23(29)(a)(7) (2017-2018): Failing to keep reconciliation reports for a trust account.

23(29)(b) (2017-2018): Inability to produce financial records by electronic, photographic, computer, or other media capable of being reduced to printed format.

23(29)(c)(2) (2017-2018): Paying personal or business expenses directly from a trust account, and failing to withdraw fully earned fees and reimbursed expenses from a trust account.

23(29)(c)(3)(i) (2017-2018): Failing to have periodic trust account bank statements delivered unopened to attorney or to another person who does not have authority to disburse funds, and failure to review periodic trust account statements.

23(29)(c)(3)(ii) (2017-2018): Delegating responsibility of conducting periodic reconciliations between internal trust account records and bank statements to a person who has authority to disburse funds from the trust account.

23(29)(c)(5) (2017-2018): Making cash disbursements from a trust account.

23(29)(c)(6) (2017-2018): Failing to keep records of electronic disbursements or transfers from a trust account.

23(29)(c)(7) (2017-2018): Failing to reconcile internal trust account records with periodic bank account statements.

Discussion and Discipline

Respondent and the Commission propose that Respondent be suspended from the practice of law for a period of at least three years without automatic reinstatement.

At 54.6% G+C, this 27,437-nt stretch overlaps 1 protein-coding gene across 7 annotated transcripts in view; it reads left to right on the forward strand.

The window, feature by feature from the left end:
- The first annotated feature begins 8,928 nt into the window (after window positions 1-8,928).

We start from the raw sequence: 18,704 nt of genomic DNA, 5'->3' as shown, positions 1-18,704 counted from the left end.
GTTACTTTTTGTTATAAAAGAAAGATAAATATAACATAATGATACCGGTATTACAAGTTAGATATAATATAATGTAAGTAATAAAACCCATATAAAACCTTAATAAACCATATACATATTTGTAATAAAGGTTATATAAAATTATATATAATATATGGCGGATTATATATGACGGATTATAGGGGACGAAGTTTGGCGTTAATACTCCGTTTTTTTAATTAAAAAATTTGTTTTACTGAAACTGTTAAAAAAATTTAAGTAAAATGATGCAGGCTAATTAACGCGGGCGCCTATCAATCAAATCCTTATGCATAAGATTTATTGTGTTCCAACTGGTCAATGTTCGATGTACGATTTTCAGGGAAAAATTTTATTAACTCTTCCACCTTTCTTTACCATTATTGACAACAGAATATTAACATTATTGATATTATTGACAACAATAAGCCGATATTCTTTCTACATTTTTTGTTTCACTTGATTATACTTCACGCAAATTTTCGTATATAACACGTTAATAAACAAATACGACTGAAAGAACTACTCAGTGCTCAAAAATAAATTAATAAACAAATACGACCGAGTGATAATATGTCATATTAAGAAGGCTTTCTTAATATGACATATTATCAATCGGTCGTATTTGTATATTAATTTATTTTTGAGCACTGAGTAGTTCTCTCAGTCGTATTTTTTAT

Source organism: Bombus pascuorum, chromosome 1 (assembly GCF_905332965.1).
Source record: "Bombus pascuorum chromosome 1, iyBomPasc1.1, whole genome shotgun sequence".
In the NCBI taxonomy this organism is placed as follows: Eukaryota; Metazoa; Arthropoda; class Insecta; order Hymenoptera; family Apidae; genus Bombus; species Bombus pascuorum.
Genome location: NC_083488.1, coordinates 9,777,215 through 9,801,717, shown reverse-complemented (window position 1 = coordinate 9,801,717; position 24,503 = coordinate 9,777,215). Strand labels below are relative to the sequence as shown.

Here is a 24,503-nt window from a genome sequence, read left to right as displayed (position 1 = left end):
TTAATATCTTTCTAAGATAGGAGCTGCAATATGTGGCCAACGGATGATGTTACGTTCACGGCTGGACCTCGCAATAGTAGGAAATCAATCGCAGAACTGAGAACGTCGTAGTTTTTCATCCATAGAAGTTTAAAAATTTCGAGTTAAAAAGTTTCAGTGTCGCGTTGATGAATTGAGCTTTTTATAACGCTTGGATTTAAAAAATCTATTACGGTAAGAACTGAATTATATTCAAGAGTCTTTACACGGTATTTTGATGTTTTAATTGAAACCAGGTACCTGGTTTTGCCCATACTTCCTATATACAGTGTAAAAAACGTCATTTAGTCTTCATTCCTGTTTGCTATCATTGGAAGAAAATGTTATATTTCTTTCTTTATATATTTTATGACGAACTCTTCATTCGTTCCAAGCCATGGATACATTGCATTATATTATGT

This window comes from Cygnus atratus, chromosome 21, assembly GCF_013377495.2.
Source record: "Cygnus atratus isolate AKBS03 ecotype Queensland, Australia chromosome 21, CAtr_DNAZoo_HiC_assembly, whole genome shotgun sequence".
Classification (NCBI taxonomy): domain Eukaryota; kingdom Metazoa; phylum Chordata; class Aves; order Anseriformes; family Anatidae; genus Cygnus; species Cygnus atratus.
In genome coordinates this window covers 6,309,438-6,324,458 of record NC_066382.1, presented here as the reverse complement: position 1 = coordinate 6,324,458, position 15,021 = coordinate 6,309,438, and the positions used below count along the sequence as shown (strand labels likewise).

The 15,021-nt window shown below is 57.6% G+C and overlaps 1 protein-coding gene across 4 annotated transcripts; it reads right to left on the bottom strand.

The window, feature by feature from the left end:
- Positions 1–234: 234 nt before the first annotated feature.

Respondent's pattern of misconduct was wide-ranging, severe, and long-lasting. Many of Respondent's actions were intended to unjustly enrich himself and affiliated consultants at the expense of his clients and the public fisc. Several of Respondent's clients have suffered significant prejudice as a result of Respondent's neglect of their cases and financial mismanagement. Respondent continued to accept clients long after it had become apparent that he could not capably represent them, and he ceased practicing only when forced to do so by an emergency interim suspension. The parties acknowledge in their conditional agreement that “Respondent's actions may warrant a different sanction” (Agreement at 68), and indeed we have disbarred attorneys who have engaged in similarly egregious patterns of misconduct. See, e.g., Matter of Johnson, 53 N.E.3d 1177 (Ind. 2016); Matter of Brown, 766 N.E.2d 363 (Ind. 2002).

That said, our Admission and Discipline Rules “encourage appropriate agreed dispositions of disciplinary matters,” see Admis. Disc. R. 23(12.1)(b)(5), and accordingly we have approved in some similar cases agreements for lengthy suspensions without automatic reinstatement rather than disbarment. See, e.g., Matter of Emmons, 68 N.E.3d 1068 (Ind. 2017) (approving a three-year suspension without automatic reinstatement where attorney converted guardianship funds and failed to comply with court orders or the disciplinary process); Matter of Philpot, 31 N.E.3d 468 (Ind. 2015) (approving a four-year suspension without automatic reinstatement following attorney's federal convictions for mail fraud and theft stemming from his misuse of public funds).